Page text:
The suggestion is that Number 11 and Number 10 did not check the Budget against the Tory manifesto of 2015, according to Paul Goodman, the editor of Conservative Home. They seem to have walked into breaking the manifesto commitment not to raise National Insurance Contributions. How can that be?
It makes no sense. Was Hammond too focussed on perfecting his jokes? Two Tory MPs I called who might know were baffled, with one saying they thought it was mad but would have to wait and see whether Number 10 had an answer.
The positive spin is that this is a move that needs to be made, with self-employment having increased to such an extent that it will only punch a bigger hole in government revenues as the years go by.
But one could say the same of the daft “triple lock” which gives affluent pensioners winter fuel allowance to spend on warming themselves by drinking cases of wine. Poorer pensioners obviously spend it on heating. The government is stuck with that promise because of the commitments the Tories made in the 2015 general election under David Cameron, now departed. Yet it is somehow fine to abandon pledges made to millions of self-employed people?
The Number 10 position, if I understand it correctly, is that (eyes glaze over) the manifesto promise has been delivered somehow and (wake up!) they were talking about one class of NIC and not another. Yeah, that’ll work! Across the land, in pubs tonight, self-employed people will shrug and say: “Oh, that’s ok. They meant class one of NIC, not class four, or is it class one? No matter! Much obliged. Take one for yourself, Steve Barman, and send the change to Philip Hammond.”
What I’m struggling, genuinely, to get my head round is how the conversation went when the budget was being discussed in Downing Street before its delivery.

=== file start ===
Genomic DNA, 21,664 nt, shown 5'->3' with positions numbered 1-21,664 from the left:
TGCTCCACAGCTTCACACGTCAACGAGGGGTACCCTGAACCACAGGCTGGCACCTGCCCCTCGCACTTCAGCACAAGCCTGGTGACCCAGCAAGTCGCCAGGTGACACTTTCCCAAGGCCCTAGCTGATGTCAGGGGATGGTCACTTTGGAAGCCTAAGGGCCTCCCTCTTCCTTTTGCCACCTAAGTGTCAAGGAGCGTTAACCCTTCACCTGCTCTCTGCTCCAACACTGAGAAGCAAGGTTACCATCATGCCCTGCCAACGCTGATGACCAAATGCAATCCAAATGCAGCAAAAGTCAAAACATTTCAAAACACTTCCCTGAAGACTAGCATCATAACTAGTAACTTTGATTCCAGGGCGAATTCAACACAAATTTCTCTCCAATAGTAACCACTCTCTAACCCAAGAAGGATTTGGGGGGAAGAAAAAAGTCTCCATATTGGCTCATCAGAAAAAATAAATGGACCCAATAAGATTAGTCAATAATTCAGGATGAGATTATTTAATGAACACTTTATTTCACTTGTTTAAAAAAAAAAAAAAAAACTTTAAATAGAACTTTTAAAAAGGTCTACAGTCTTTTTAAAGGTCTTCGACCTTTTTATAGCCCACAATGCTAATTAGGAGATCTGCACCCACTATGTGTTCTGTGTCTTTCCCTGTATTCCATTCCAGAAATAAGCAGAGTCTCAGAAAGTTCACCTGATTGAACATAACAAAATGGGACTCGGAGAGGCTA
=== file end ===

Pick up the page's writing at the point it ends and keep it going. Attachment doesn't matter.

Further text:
Theresa May: “Ok, and what’s this page on national insurance and self-employment?”
Philip Hammond: “Have you heard the one about George Osborne, David Cameron, Boris Johnson and Michael Gove stuck in a lift at Davos. Well…”
Theresa May: “Back to the budget. Get on with it.”
Hammond: “Right. The self-employed.”
May: “We’re in favour of them? Enterprise Britain and all that? Aren’t we?”
Hammond: “Up to a point, Prime Minister. They’ve had it too easy for too long. We need a more level playing field and…”
May: “You want to put up their national insurance?”
May: “What does the manifesto you and I got elected on say about National Insurance?”
May: “Philip. What on earth are you thinking?”
Hammond: “Why did the chicken cross the road?”
If it did not run something like that, without the Hammond jokes, then why not and what were those involved playing at? There has been much talk recently of a dysfunctional relationship between Number 10 and Number 11 and of tensions behind the scenes, with Cabinet Secretary Jeremy Heywood trying to broker compromises. Perhaps those tensions diverted energy from the basic work? Did May miss the NIC change? Was Hammond, convinced he is unsackable, a shade too relaxed? Perhaps they both got carried away with the collapse of Labour and didn’t twig.
It is bizarre. Answers on social media, please. Or by text if you’re a Tory MP.